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Jennifer Franklin

Franklin in the Black Hills of South Dakota.

Franklin in the Black Hills of South Dakota.

At UT for 15 years, Jennifer Franklin is a professor of forestry in UT’s Department of Forestry, Wildlife, and Fisheries in the Herbert College of Agriculture. Most of her research centers around forest restoration and mine reclamation, which involves working to grow new trees on former coal mining sites.

Why this field?

From a young age, Franklin felt a connection to nature—a passion greatly influenced by her grandmother.

“She would go on long walks with me and taught me all the names of the plants,” she said.

Spending time in the garden or forest was Franklin’s favorite thing to do while growing up, and that led her to pursue a bachelor’s degree in botany.

Franklin spent many summers in Canada during her childhood, so she decided to attend the University of British Columbia for her bachelor’s degree and later the University of Alberta for her PhD in forest biology.

Outside interests

Franklin and her husband, Jim, share an interest in collecting rocks and minerals. Her fascination with fossils almost led her to pursue a minor in geology.

Franklin also loves working in her backyard garden. In her greenhouse she grows mandarin oranges and lemons as well as a variety of vegetables and flowers.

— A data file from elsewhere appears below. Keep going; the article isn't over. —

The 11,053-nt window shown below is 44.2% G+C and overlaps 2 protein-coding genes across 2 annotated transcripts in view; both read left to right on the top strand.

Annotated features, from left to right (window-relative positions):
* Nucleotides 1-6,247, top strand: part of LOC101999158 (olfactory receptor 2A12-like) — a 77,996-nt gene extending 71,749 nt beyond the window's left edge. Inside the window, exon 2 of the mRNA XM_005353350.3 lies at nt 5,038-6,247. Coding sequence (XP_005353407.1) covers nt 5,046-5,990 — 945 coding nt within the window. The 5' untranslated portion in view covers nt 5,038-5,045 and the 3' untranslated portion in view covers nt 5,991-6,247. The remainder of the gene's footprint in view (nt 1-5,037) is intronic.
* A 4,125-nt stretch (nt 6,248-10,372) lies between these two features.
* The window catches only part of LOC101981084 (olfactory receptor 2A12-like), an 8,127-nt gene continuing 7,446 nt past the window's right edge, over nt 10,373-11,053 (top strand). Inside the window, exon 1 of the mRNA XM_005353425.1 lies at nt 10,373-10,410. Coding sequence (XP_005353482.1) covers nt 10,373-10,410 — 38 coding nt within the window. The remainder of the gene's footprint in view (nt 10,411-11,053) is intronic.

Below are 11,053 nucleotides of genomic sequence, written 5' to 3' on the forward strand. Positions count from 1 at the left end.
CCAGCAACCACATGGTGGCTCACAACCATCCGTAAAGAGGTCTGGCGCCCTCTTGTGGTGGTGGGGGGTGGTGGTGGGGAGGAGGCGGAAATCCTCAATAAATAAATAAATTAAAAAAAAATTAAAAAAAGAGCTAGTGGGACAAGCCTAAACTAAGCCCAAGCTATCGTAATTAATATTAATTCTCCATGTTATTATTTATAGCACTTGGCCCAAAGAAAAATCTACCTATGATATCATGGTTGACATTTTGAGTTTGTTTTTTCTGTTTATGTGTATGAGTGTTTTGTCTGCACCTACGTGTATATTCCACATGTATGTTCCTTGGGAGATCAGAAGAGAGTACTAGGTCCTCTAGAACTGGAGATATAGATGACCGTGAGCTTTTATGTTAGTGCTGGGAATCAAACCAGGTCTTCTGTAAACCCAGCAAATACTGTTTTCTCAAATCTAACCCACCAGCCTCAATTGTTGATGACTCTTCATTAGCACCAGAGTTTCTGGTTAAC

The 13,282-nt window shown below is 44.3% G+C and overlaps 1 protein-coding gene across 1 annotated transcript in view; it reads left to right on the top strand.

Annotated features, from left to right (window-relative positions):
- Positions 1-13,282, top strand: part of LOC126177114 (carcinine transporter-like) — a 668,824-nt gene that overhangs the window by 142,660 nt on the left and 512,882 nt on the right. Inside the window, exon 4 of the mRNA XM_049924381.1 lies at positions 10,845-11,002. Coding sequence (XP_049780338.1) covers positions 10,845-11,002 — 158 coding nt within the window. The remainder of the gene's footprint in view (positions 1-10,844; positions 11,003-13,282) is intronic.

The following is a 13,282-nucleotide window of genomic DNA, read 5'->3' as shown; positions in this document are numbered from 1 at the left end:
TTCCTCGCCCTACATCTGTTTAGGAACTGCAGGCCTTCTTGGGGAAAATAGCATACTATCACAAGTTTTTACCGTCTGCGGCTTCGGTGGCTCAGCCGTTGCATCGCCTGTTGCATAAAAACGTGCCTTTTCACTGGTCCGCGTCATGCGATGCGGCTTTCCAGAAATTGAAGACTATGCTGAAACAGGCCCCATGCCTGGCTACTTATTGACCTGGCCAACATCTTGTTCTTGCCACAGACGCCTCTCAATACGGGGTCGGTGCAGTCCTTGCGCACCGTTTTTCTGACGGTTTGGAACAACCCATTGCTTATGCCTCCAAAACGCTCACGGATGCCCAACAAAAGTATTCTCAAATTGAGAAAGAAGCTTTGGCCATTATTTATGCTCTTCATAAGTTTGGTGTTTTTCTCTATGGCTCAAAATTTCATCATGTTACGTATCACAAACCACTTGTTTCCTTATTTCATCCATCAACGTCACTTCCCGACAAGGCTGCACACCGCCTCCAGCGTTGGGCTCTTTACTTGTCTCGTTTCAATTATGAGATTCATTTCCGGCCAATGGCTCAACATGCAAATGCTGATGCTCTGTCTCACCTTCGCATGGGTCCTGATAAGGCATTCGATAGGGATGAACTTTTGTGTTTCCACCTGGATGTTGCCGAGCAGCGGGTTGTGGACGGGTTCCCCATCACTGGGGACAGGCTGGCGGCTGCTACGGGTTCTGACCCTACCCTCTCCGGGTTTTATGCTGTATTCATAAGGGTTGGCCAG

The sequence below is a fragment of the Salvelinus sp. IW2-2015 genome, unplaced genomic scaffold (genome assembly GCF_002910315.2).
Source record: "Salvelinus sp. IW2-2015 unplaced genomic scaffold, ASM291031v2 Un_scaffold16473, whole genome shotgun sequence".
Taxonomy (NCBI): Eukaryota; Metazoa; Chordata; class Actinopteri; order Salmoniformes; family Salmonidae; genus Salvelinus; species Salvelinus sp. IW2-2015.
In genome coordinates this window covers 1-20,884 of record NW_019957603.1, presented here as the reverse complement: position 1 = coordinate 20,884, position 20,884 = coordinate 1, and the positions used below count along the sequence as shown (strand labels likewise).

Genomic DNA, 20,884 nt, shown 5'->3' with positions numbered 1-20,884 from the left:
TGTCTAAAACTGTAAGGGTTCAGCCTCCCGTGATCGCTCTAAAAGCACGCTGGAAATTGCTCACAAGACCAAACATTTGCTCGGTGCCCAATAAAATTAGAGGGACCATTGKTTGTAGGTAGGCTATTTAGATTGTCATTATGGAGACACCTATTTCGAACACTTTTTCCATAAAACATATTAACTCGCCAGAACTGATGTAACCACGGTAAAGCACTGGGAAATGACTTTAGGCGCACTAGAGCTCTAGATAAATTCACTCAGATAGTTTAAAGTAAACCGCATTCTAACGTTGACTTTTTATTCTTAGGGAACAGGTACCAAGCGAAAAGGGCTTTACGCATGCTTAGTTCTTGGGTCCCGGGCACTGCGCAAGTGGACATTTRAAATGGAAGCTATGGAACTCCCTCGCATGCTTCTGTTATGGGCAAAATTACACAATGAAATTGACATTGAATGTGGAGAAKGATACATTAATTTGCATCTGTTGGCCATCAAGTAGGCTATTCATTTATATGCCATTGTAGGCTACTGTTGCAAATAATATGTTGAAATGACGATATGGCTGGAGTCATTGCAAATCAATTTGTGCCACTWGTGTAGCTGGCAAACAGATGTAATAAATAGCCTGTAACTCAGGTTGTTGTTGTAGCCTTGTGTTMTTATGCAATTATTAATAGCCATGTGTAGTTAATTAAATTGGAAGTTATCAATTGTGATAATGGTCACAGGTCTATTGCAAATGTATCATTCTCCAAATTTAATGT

In her office Franklin is growing an arbutus tree, which is native to the west coast of Vancouver Island.


One of Franklin’s favorite adventures was a faculty study abroad program to Ecuador, where she got to observe much unfamiliar plant life.

“Being a botanist, I’m always just looking at plants,” she said.

To that end, a dream vacation for Franklin would be a trip to the Kronotsky Nature Reserve, located on the Kamchatka Peninsula off the coast of Russia. Known as the Land of Fire and Ice, the reserve has mountain ranges and volcanoes, Russia’s only geyser basin, and more than 750 plant species.

Favorite spot on campus

A place right outside her office window: the UT Agriculture Farm Mound, also known as the Indian Mound.

Located at the corner of Joe Johnson Drive and Chapman Drive, it is a burial mound built by Native Americans as early as 644 CE.

In 2011 a garden was constructed around the area, and it’s become a popular meeting spot for group excursions and field trips organized by the agriculture campus.